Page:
Earnings reports Tuesday show that shoppers continue to hunt for bargains.
Saks Inc. says cost-cutting left it with a smaller loss than expected in the first quarter, but demand remains weak for its luxury offerings.
And discounter TJX Cos. earned 8 percent more than a year earlier as shoppers took advantage of bargains.
Saks, which operates Saks Fifth Avenue, reiterated its weak sales outlook and is pressing for more cuts.
TJX, which operates TJ Maxx, Marshalls and HomeGoods, said its profit in the current quarter could beat Wall Street estimates.
TJX said it will open 85 new stores this year, 15 to 20 more than it originally planned, and test the market in Poland by opening three new stores there.
Saks expects to cut expenses by about $60 million this year across most of the business, and the company announced some salary reductions Tuesday.
“Saks and TJX are the perfect metaphor of what has been going on in the market for the last year,” said Ken Perkins, president of RetailMetrics LLC. “Consumers are focusing on necessities and value. … It makes no sense to go to Saks or Neiman Marcus to pay top dollar for a brand name in this environment.”
Cracking down on shoplifting: Professional shoplifting rings are making partners of fierce retail competitors that previously kept losses to themselves.
J.C. Penney and Target, Gap and Pacific Sunwear, Wal-Mart and Home Depot share information and team up on stakeouts. Loss prevention investigative teams from Walgreen and CVS use the same radio frequencies and stay at the same hotels. Driving this unlikely cooperation is a growing awareness that chains are getting hit by the same modern-day bands of thieves, called boosters. They blend in with shoppers but end up costing stores billions of dollars.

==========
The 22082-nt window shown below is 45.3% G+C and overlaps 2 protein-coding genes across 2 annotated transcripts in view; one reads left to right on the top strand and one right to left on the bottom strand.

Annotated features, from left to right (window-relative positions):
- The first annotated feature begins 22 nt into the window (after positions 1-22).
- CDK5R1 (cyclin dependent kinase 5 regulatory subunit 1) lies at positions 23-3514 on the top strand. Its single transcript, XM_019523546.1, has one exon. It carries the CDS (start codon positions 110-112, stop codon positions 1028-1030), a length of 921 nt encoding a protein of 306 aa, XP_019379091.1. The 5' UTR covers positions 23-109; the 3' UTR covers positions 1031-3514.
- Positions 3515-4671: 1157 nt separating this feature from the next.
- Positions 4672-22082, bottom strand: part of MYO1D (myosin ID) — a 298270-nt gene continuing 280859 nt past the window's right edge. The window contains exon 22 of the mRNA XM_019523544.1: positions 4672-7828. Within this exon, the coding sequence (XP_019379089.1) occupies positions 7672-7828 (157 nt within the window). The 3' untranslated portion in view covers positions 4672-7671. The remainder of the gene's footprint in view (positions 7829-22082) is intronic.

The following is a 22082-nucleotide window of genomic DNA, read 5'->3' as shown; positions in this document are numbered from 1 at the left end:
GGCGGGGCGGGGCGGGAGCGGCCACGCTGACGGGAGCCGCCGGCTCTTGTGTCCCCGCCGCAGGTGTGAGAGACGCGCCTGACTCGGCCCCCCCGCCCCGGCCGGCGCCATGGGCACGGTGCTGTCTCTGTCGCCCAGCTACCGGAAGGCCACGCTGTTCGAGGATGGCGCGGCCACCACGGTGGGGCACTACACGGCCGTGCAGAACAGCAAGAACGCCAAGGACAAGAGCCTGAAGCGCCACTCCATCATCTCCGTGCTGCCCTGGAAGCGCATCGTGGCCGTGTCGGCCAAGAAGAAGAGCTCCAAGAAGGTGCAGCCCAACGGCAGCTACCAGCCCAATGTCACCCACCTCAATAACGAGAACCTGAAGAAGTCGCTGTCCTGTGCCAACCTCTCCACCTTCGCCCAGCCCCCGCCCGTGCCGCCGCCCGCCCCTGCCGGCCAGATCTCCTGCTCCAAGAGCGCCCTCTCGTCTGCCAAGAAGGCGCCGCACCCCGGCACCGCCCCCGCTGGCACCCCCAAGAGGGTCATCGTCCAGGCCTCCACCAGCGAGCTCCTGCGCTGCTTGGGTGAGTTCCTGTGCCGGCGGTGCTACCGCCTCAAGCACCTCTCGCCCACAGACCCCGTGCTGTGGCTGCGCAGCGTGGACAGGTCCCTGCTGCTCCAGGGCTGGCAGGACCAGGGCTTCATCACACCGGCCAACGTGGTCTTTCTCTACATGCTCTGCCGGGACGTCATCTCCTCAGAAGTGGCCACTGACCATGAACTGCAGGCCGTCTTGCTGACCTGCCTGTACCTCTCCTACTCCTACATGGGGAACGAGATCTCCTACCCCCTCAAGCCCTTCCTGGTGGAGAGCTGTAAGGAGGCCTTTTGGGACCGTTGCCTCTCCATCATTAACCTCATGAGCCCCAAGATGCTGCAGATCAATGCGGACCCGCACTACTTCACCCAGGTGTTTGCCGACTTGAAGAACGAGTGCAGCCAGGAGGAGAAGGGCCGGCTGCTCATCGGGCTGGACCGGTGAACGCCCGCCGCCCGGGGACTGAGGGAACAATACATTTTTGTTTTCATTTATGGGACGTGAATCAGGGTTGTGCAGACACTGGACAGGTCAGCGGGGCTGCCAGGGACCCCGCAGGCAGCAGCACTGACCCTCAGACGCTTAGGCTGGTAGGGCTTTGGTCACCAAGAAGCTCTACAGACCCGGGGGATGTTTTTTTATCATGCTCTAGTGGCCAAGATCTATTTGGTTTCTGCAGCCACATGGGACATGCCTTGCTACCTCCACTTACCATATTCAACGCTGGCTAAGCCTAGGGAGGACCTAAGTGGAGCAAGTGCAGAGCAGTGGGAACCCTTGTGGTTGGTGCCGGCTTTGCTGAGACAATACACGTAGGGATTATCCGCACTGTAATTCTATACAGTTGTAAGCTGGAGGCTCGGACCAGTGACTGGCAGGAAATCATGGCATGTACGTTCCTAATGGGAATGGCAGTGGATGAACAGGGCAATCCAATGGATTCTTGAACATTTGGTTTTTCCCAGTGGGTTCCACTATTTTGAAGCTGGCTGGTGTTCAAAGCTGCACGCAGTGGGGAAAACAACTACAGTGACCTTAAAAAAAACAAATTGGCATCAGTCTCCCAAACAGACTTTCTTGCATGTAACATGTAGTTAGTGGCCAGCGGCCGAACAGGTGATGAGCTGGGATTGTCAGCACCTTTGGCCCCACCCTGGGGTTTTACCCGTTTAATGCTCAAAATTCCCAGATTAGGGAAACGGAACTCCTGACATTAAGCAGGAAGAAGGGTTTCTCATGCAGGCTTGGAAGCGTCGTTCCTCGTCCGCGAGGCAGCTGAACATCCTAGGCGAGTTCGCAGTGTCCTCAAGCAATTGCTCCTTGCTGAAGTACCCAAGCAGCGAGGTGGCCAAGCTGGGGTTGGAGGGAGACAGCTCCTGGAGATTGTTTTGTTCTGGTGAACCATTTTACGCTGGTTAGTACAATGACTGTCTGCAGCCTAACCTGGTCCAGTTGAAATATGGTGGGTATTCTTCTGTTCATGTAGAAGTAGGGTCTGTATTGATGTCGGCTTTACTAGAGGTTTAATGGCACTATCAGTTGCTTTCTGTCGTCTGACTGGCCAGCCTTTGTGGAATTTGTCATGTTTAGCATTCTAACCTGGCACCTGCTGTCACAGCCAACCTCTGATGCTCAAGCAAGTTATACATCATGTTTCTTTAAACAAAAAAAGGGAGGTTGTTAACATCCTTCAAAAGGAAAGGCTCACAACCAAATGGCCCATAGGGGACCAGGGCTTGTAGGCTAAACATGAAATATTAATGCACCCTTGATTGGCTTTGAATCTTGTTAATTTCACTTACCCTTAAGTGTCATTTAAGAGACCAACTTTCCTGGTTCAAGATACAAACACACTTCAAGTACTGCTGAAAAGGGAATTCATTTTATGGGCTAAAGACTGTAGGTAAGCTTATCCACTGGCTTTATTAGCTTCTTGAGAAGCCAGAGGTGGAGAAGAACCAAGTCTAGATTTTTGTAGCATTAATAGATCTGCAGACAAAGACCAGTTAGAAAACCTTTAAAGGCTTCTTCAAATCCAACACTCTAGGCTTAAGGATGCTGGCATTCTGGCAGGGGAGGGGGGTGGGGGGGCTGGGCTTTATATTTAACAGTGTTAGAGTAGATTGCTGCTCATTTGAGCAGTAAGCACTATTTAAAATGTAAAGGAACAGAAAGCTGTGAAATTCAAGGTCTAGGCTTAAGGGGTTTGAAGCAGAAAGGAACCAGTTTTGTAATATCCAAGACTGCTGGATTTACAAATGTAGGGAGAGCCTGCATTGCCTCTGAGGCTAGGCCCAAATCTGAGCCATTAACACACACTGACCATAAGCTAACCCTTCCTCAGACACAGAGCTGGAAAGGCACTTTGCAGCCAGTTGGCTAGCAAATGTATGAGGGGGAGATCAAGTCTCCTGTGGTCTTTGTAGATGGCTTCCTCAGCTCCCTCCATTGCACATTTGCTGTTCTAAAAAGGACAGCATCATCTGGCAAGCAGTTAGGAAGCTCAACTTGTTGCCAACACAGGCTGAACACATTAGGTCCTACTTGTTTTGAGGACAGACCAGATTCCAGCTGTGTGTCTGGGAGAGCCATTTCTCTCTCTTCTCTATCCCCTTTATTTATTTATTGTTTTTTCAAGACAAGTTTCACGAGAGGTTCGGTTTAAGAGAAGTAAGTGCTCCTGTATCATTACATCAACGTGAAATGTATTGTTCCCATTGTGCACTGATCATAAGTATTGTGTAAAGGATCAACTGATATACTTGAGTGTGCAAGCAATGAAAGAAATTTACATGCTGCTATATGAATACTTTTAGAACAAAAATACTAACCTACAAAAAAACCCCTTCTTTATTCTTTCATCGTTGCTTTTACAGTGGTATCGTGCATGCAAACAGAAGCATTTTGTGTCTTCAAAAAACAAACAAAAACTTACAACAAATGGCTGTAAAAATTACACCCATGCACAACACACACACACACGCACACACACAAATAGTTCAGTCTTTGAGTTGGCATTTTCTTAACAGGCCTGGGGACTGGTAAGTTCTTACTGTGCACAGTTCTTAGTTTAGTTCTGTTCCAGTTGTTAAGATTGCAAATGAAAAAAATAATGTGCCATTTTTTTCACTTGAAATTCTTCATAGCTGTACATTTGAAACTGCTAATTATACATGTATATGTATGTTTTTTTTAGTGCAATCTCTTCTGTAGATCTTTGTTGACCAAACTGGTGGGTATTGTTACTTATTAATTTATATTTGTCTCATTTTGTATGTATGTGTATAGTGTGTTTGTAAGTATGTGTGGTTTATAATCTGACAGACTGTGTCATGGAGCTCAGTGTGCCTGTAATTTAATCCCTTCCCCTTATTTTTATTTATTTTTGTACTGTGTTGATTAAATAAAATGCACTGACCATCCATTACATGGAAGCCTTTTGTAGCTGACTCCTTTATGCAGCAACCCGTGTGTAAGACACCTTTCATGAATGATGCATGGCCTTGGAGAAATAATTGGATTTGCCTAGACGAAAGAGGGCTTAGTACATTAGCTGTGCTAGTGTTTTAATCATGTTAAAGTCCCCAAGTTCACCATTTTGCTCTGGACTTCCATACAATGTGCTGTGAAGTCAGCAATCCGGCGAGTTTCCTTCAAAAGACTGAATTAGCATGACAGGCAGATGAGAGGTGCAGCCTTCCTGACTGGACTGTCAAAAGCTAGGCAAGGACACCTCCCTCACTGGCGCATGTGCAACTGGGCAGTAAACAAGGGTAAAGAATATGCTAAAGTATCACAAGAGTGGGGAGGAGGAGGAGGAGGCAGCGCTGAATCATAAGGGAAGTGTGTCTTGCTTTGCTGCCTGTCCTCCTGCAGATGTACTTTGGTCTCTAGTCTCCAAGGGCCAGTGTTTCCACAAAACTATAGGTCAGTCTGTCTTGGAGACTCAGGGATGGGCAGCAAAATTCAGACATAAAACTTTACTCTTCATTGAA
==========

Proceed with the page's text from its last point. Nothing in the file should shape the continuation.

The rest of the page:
As retailers collaborate, they’re getting the attention of local police and prosecutors. When stores tally hundreds of thousands of dollars and deliver surveillance evidence showing they were hit by the same people, authorities take notice.
Cargo theft and fraud, including stolen or cloned credit cards used to buy merchandise or create fake receipts to return shoplifted items, amount to as much as $30 billion a year, according to FBI and industry estimates.
From wire reports
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